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Breast Cancer In
Young Women
Younger women
generally do not consider
themselves to be at risk
for breast cancer and less
than five percent of all
breast cancer cases occur
in women under the age
of 40. However, breast
cancer can occur at any
age, and women of every
age should be aware of
their personal risk factors
for breast cancer.
Many factors can
influence your risk for
breast cancer, and most
women who develop
breast cancer do not have
any known risk factors or
a history of the disease in
their families.
Some of the risk
factors are as follows:
• A personal history of breast lumps or
non-cancerous breast diseases with
multiple biopsies.
• A family history of breast cancer,
particularly in a mother, daughter, or
sister.
• History of radiation therapy to the
chest in young age.
• Evidence of a specific genetic
mutation (BRCA1/BRCA2); women
who carry defects on either of
these genes are at greater risk for
developing breast cancer.
• Lifestyle factors include heavy
alcohol use, obesity and high intake
of red meat.
• Dense breasts and race (Ashkenazi
Jews).
• Some studies have suggested that
recent use (during the past 10 years)
of oral contraceptives (birth control
pills) results in a very slight increased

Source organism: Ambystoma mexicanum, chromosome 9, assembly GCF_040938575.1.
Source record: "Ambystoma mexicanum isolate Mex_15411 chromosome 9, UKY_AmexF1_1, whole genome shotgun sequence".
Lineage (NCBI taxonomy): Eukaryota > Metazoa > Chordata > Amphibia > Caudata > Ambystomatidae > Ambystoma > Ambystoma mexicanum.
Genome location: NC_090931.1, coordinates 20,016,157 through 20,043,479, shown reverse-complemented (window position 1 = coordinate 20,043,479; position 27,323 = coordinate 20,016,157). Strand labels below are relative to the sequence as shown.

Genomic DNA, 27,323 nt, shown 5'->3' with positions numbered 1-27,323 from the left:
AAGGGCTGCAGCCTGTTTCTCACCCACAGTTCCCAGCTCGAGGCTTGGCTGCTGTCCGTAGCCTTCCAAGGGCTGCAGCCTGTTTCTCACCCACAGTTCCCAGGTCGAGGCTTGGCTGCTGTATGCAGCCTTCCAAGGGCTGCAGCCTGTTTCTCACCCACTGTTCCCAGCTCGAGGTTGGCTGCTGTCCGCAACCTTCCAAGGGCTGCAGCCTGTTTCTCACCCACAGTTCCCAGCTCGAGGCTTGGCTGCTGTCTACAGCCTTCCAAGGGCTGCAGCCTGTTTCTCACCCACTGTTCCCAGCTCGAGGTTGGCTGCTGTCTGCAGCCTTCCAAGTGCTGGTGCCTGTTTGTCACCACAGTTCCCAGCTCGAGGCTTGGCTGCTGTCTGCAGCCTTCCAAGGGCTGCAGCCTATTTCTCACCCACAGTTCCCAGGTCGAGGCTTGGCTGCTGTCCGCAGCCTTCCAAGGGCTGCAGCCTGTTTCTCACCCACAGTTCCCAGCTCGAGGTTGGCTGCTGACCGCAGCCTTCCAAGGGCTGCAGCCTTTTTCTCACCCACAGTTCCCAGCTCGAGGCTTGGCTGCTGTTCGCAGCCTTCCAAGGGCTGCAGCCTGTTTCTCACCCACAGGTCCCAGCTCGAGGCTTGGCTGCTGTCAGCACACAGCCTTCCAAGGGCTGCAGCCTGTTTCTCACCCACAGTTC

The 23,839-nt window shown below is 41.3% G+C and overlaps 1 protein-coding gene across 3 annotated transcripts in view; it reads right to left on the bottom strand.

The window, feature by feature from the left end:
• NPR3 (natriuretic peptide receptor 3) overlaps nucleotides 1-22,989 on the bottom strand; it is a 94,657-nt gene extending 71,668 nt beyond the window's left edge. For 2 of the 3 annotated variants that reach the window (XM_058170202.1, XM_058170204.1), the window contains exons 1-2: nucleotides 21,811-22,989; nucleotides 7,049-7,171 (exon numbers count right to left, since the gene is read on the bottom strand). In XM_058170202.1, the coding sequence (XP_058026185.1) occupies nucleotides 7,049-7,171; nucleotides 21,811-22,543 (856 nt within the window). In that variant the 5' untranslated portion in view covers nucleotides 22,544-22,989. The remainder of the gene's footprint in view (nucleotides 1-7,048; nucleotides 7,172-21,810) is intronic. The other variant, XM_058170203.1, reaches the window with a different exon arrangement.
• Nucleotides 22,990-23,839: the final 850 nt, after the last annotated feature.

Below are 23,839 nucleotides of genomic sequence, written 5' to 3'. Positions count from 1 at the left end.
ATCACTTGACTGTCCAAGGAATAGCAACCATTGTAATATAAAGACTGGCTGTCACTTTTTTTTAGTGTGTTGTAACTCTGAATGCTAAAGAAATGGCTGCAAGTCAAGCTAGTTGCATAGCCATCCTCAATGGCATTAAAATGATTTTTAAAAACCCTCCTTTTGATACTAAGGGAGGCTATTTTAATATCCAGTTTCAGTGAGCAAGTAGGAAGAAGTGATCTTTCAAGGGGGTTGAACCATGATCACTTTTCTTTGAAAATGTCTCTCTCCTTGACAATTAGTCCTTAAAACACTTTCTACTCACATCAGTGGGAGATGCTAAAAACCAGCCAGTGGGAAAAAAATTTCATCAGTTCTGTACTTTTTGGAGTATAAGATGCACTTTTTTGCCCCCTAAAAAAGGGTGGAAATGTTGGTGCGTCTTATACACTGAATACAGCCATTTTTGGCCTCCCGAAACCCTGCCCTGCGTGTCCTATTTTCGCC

risk for developing breast cancer over
those who have never taken them.
Delay in diagnosing breast cancer
also is a problem. Many young
women who have breast cancer
ignore the warning signs -- such as
a lump or unusual nipple discharge
- because they believe they are too
young to get breast cancer and tend
to assume a lump is a harmless cyst
or other growth. Some healthcare
providers also dismiss breast lumps
in young women as cysts and adopt
a “wait and see” approach. You
must know your breasts… monthly
self-examination is very important.
You can help lower your risk of
breast cancer in the following
ways:
•Maintain healthy BMI
• Exercise regularly
• Limit alcoholic drinks to no
more than one per day
• Practice breast feeding
Although regular screening cannot
prevent breast cancer, it can help
find breast cancer early when
it is easier to treat. Talk to your
doctor about which breast cancer
screening tests are right for you,
and when you should have them.
It is important that you know your
family history and talk to your
doctor about screening and other
ways you can lower your risk.
Dr. Shailesh Matkar, Specialist General
Surgeon has special interest & expertise
in breast cancer surgery, and also leads
Pink Fern Breast Cancer Center at
International Modern Hospital, Dubai.
Email: pinkfern@imh.ae
H
Dr. Shailesh Matkar
Specialist General Surgeon
23
Oct/Nov 2014